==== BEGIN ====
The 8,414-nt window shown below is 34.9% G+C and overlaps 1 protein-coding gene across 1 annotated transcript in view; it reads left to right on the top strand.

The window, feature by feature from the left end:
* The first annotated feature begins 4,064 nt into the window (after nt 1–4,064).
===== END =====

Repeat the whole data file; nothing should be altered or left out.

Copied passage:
The 8,414-nt window shown below is 34.9% G+C and overlaps 1 protein-coding gene across 1 annotated transcript in view; it reads left to right on the top strand.

The window, feature by feature from the left end:
* The first annotated feature begins 4,064 nt into the window (after nt 1–4,064).